I found that the SE530’s main forte resides in midrange reproduction. By that characterization, listeners who are particularly fond of male or female vocalist-oriented music will fall in love with the way the Shures reproduce the human voice. Simply put, vocals are stunning.
It’s not uncommon for manufacturers of earphones to recess the midrange frequency a tad and then emphasize the extremes by bumping up the treble and the bass. Not only does this make for an impressive quick listen, but it can also make for an effective, albeit musically insincere way in obtaining a wider soundstage. The SE530 reaches for the other direction by maintaining the midrange all throughout the sonic presentation. Impressively, this is done without compromising the integrity of the soundstage. Though the SE530 does not possess the most spacious soundstage I’ve heard, everything within it sounds open and allows for the music to breathe with a more natural sense of ebb and flow. I would describe it akin to sitting several rows back in a concert venue, not farther away but at the same time also possessing a simultaneous intimacy with the music.
When it comes to the treble, the Shures have some of the smoothest, most silky highs that I’ve ever heard from an in-ear-monitor. Many earphones that I’ve encountered so far can easily be classified as forward and bright sounding in the upper frequencies, which will ultimately induce listening fatigue, particularly on poor recordings. The SE530 by pleasant contrast, is laid back and easy to listen to. However, there isn’t as much treble energy and liveliness as with other earphones I’ve heard, and the Shures do not completely capture the high frequency sparkle that is inherent to certain acoustic instruments such as strings or guitars. The SE530 highs sound spectacular with genres of music that have an affinity with more lenient highs, such as pop, dance, electronic, hip-hop, and trance, but some listeners may find them to be slightly too mellow for rock or classical. Hilary Hahn’s performance of the Mendelssohn Violin Concerto in E minor is rendered wonderfully, with the sweet melody of her violin solo emerging through the SE530, lacking all traces of harshness, instead, with a pleasing, detailed sound that I could listen to for hours.
Mere words cannot describe the sheer midrange beauty of the SE530. Simply put, the mids are the reason why I hope to keep these for a long time. Much like the treble, the SE530 possesses an exceptionally smooth and sweet sounding midrange, it delivers a rich and very liquid sound that gives a sense of refinement and honesty in tone that I feel is lacking from most other in-ear-monitors. There is no thin and hollow void in the music. Instead, everything is fully fleshed out and very natural sounding.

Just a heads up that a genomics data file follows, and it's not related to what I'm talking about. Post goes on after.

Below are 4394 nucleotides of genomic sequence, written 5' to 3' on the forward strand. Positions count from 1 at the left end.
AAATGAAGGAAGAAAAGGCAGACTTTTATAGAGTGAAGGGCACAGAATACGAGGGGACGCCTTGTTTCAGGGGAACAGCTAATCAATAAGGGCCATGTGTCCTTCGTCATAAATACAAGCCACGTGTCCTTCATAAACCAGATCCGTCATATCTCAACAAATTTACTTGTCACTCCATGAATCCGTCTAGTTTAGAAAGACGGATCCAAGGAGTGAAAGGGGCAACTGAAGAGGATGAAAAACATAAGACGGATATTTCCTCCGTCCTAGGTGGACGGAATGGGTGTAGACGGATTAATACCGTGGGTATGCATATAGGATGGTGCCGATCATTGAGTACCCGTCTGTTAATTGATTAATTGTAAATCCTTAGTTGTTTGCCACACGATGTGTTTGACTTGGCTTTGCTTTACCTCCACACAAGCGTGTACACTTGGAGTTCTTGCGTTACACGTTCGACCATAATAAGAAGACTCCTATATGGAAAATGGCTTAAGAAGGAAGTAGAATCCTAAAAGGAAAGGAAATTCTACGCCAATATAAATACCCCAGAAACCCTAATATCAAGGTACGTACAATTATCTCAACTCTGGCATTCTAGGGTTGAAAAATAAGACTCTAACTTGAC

Lush is perhaps the best adjective I can come up with to describe the Shure’s vocal performance. Vocals simply float through the air with an amazingly velvety quality that captures every minute nuance of the artist’s voice. It almost seems as if Shure imbued the SE530 midrange with some sort of magical dust that enables them to reproduce the human voice in a way that constantly impresses and even astonishes at times. With the SE530, I could get lost in the splendor of Priscilla Ahn’s lovely, angelic voice. From her debut album, spinning tracks like “Dream” and “Wallflower”, I marveled at the Shure’s ability to portray her voice with such candor and natural texture. With the SE530, I could hear, and even feel her breathing, the movement of her lips, and these minutiae of details brought on a whole new level of enjoyment for me.
Armed with two woofers per earpiece, it’s no surprise that the Shures uphold very respectable low frequency heft. Every bass line that the SE530 reproduces is amply tight, controlled, and rarely suffers from unnatural bloom or bloating effects. Although I’m confident that most listeners would be satisfied with the Shure’s bass performance, odds are likely that bass-heads will find the SE530 lacking in terms of raw bass output as well as lowest frequency extension. Even though the SE530’s bass is well-rounded, those who prefer a grittier, more aggressive, in-your-face sound might find the Shures to be a bit too laid-back. Ultimately, what you do get with the SE530 is taut, dynamic, and rich bass with the same organic tonal shadings found throughout the midrange and treble.
Overall, the SE530 is a versatile, balanced, and coherent sounding earphone that instills a lush warmth and relaxed character to the music. They possess enough detail and refinement to resolve the nuances and finer distinctions that come with higher-quality sources without sacrificing the ability to enjoy less than perfect electronics or recordings.
Their strong balance of virtues and rich tonal qualities form a melodious balance that is so aurally gratifying that I must admit to having become addicted to their sound. In fact, it’s become a small battle just to take them off. Not only do you get top notch sound quality with the SE530, but you also receive a plethora of accessories and customizability. When you add it all together, it seems as though Shure has hit this one out of the ballpark. If they can manage to straighten out the quirks with the modular cable design, as well as a few other sonic nitpicks, I’d likely shower them with hugs and kisses. For now, it’s just praises, and many praises at that.
from aﬀordableaudio, By Paul Fang